If you're Ameristar St. Charles, you're looking at two things. The first is that there is at least a single table's worth of demand for 6:5 single-deck blackjack. The second is that the game appears to have more economic value than a single six-deck table. So if your goal is to have the best property with the most advanced slot floor and the newest games in every market -- as is the case with Ameristar -- how can you not offer a game in demand, especially if it is more profitable to boot?

State regulations and the game
Aside from the existence of closer competition, one of the main reasons the 3:2 single-deck game exists in Mississippi and not in Missouri is the law. In Missouri, casinos cannot bar card counters for counting cards, making a legitimate single-deck game virtually impossible to protect. In fact, game protection is why both Ameristar and Harrah's only deal out one deck out of their two-deck games (the more cards a card counter sees, the bigger his advantage).

So if a known card counter appears at a 3:2 single-deck game in Missouri, the casino's only recourse would be to shuffle after every hand, which circles back to the original problem of shuffling too often combined with a low house edge, which hurts profitability.

Branding opportunity
We've gotten to the point where Las Vegas is about the party, and the casino is about entertainment value. Yet here we are with a new brand of blackjack designed strictly for the pure sucker. Worse, we have an otherwise classy casino that believes it needs to offer the same game just to be competitive.

I think the reality is that 6:5 single-deck blackjack, in general, is here to stay. But the casino is about perception: Low rollers play craps because craps is "the game that high rollers play," and people play blackjack because they "know" that it can be beat, whether or not they can actually beat it. And if people want to play a game that they at least think they have a chance to beat, why not capitalize on this reality, rather than fight it or play your guests for complete suckers?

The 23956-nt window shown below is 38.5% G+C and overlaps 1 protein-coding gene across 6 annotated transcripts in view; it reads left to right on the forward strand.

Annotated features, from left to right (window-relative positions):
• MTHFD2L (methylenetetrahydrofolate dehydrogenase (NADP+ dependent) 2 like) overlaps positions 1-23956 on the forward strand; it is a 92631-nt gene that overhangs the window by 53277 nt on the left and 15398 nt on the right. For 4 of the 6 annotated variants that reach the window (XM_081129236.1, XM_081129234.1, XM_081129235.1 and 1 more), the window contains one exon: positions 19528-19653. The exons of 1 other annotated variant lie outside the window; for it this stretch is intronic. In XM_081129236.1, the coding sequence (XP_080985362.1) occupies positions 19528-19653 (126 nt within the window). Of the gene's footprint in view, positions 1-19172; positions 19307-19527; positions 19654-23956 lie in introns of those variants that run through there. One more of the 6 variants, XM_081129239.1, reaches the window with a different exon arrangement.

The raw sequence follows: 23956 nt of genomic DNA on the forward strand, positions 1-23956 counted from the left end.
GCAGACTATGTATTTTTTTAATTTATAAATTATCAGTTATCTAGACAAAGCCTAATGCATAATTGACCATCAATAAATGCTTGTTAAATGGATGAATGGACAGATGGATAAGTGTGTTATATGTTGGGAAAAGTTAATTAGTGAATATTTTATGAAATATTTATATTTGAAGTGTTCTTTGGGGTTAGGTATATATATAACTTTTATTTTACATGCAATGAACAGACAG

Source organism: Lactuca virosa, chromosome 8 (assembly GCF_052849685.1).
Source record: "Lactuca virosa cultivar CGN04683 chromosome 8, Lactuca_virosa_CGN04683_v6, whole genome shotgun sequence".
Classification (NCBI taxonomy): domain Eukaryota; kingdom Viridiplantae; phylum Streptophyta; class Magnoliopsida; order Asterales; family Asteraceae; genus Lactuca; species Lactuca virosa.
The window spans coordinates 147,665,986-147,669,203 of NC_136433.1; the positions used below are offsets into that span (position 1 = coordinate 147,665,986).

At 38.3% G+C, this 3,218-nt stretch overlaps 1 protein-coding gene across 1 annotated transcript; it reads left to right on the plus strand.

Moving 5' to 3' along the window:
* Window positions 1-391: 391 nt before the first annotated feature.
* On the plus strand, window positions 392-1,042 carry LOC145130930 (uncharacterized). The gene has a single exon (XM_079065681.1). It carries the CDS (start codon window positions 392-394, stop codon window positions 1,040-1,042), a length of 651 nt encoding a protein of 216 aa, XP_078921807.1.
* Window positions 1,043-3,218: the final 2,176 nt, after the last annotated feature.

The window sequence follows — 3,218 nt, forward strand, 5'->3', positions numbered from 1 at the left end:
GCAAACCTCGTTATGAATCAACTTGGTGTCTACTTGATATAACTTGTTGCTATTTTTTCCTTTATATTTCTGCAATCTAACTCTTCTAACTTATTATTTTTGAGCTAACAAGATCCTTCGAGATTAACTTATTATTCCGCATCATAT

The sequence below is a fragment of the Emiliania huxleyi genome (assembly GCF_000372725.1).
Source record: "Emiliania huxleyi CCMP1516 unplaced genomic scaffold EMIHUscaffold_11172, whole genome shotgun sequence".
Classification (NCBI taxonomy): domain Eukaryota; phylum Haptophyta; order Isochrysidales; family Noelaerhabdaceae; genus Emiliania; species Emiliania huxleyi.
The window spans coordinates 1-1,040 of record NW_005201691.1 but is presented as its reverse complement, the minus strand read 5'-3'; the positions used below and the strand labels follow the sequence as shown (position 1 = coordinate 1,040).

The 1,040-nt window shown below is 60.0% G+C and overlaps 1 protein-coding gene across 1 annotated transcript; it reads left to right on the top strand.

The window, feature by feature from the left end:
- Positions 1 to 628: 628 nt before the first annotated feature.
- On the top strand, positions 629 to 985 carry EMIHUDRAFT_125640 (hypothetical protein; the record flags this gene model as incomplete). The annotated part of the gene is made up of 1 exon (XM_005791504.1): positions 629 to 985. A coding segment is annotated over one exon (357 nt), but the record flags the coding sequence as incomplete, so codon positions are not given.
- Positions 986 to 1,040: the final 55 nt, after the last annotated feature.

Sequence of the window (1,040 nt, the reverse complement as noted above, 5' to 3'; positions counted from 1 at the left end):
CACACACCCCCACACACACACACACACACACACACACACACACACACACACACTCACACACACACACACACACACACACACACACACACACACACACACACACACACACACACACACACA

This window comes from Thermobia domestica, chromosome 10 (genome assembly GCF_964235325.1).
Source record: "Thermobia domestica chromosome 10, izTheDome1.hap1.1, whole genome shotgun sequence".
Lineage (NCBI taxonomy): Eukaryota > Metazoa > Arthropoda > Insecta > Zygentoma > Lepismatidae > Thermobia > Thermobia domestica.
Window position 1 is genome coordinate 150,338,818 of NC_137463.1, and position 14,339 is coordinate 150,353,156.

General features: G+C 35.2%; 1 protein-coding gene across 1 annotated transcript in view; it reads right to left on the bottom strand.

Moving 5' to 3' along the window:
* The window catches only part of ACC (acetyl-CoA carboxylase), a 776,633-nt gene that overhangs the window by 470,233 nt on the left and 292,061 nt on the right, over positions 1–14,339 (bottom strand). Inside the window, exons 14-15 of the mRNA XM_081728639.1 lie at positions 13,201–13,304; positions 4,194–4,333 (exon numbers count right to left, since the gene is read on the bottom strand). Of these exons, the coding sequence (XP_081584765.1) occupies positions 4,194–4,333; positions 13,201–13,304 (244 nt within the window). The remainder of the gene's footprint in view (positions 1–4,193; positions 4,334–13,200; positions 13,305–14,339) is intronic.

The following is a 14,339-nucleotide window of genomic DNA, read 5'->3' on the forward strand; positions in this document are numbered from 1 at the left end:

That said, I think this may present an opportunity for brand differentiation.

If I were running Ameristar, I'd consider doing the following: Replace the atrocious 6:5 game with a couple of brand-building 3:2 single-deck games. Market that you have the real thing. It doesn't have to have the best rules: Hit on soft 17, allow doubling only on 10 and 11, and take a 0.35% or so edge. If you keep the tables full, forcing a shuffle after every round, you won't have to worry about anybody beating it. And once in a while, when the game is shorthanded and beatable, don't worry about it: You're investing a couple of dollars at a couple of tables to have the best game in town.

For more Fool coverage on Ameristar Casinos, check out:

Fool contributor Jeff Hwang owns shares of Ameristar Casinos.

*Source: Current Blackjack News